Weather at Bedford, Hanscom Field, MA - via NOAA's National Weather Service

Wednesday, September 30, 2009


Today I dug up a little sassafras plant from the woods behind my house, and transplanted it to my yard. I've wanted one for a long time, but they are notoriously hard to transplant. This particular plant looks sturdy, and was right on the edge of the trail, where it might get damaged, so I figured I'd give it a chance at my house. We'll see if it takes. Sassafras is a cool plant. It has a variety of leaves - it is sometimes called the "gloves and mittens plant", and besides, the name is really cool. Say it like it's a curse word - it really lets out stress! (Kind of makes me think of Yosemite Sam and "sufferin' succotash!")

Saturday, September 26, 2009

it's really fall

Frost this morning! Not at my house, which is protected by many trees, but up the hill, on the power lines and in the open meadow, there was a lovely autumnal frost - just a nip, and a reminder that the seasons progress.

And I saw a new bird - for me. A blue-headed vireo. I gather from reading that they are fairly common around here, but this was my first exposure. Just goes to show that you can always learn something new. It's a pretty little bird, from the glimpse I could get - it was way up high in some oaks.

I've mentioned that there are lots of acorns this year - well, even the Boston Globe thought it was front page news! Check it out at Boston dot com. Here's my pic of some local acorns.

Wednesday, September 23, 2009

poison ivy

Okay, so I kind of like poison ivy. I don't mean that I like the rash I get when I rub up against the plant, but you've got to admire a plant that is so adaptable and sturdy. Besides, birds apparently like the berries. I've yet to see berries on a p.i. plant, maybe because the birds eat them so quickly.

There are all sorts of horror stories about poison ivy. My uncle who was burning brush and didn't realize that there were p.i. branches in the pile because it was winter and all the leaves were off - he breathed in the smoke and the urushiol can be carried that way - nasty! Or my neighbor who didn't realize that poison ivy could climb, and spent a day pulling vines off a tree at his house - itcho! Or my friend's son, who had a systemic reaction (that means he got a rash all over his whole body) while on a vacation trip - no fun!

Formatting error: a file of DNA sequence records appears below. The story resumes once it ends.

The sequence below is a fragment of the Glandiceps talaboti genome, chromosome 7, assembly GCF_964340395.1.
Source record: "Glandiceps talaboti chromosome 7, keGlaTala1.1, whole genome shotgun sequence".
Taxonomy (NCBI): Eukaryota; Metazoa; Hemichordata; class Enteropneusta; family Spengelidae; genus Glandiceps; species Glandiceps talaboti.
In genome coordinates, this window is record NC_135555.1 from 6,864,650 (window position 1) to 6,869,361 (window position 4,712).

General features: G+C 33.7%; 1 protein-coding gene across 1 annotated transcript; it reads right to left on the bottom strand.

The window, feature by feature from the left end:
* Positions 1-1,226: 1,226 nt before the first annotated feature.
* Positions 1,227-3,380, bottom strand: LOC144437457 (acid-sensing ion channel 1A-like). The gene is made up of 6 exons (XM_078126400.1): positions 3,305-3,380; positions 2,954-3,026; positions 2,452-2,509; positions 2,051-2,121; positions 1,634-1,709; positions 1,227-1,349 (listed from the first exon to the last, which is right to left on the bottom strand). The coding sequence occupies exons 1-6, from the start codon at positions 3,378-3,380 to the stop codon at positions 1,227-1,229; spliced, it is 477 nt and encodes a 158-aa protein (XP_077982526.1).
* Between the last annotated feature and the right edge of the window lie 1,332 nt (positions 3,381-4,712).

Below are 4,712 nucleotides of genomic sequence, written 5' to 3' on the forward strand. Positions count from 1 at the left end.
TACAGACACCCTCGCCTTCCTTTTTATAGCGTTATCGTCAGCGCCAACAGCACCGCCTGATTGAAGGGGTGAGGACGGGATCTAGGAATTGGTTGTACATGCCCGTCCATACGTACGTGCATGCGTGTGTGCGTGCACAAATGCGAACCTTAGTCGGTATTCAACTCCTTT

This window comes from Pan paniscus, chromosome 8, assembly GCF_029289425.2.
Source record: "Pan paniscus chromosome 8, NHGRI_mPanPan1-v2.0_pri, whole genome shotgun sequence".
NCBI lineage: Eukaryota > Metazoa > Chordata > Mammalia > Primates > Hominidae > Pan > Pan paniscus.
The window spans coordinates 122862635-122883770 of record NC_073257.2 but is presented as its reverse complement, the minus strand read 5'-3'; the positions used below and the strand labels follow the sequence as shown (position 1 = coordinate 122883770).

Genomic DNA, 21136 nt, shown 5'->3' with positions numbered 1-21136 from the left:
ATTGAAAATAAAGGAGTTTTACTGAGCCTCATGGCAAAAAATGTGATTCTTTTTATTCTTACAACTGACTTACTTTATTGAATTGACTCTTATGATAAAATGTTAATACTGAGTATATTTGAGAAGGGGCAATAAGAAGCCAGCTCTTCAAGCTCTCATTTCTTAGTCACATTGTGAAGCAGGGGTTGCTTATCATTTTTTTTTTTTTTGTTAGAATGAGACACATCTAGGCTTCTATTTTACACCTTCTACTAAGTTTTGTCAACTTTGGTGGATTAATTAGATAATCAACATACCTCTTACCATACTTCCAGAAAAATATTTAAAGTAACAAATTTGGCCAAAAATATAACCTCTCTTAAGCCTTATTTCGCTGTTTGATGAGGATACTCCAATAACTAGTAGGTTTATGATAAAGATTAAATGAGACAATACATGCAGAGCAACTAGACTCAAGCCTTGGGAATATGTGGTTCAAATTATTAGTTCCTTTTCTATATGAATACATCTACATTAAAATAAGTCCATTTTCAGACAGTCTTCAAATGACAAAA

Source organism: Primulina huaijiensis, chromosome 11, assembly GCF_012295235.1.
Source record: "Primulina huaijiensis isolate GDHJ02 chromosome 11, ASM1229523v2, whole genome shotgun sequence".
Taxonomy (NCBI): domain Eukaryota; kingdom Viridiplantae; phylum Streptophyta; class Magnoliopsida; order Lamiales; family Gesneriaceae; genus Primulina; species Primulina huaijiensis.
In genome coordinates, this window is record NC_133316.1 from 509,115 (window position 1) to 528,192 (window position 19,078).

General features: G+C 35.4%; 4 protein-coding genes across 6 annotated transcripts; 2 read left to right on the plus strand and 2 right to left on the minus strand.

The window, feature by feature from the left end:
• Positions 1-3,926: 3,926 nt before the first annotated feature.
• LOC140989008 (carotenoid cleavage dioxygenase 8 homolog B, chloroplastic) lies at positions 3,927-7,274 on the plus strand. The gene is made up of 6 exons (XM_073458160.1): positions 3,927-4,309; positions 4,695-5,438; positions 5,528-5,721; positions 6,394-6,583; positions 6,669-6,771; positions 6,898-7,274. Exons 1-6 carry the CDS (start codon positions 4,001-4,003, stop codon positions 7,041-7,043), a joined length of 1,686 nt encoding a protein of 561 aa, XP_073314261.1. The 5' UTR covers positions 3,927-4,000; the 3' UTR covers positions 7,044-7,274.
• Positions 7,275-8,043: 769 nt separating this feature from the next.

And then there are the lucky few who are not allergic to the oil. I remember my grandfather's brother clearing out a ditch full of poison ivy. He was wearing long sleeves and gloves, but he was right in the middle of it all, and had no adverse reaction.

I have a sensitivity to the plant, but not a strong one. As long as I am properly covered and careful, I usually only end up with one small itchy spot, or perhaps two, in the course of a summer. A good thing, because my yard seems to have loads of poison ivy. I spray when it springs up near heavy-traffic areas, but there is more than I can even hope to control. It's just part of living in southern New England.

Here are some photos. Can you pick out the virginia creeper, and semi-lookalike cousin of poison ivy?

Remember, poison ivy has many "disguises" - the leaves may be shiny or dull, smooth or serrated, various shades of green or red, and the plant may be climbing or shrubby or trailing, but it always has three leaflets (a leaflet is a part of a compound leaf).
"Leaflets three, let it be!"

Saturday, September 19, 2009


Asters are a sure sign of fall. They come in all colors and sizes, and grow in all sorts of places. I have them along my stream and in the poor, salty soil by the mailbox. I find them in the woods and along the trails as I walk. One of my books says that there are around 150 species in North America, and the World of Flowers website says there are more than 175 species in North America. Either way, there are a lot of different kinds of asters around. An interesting fact about asters is that it has two kinds of flowers - the yellow part in the middle is lots of flowers, and the part that looks like petals, around the edge, is another sort, called ray flowers. The name comes from the Greek and Latin word for "star". Here are some photos of asters near my house.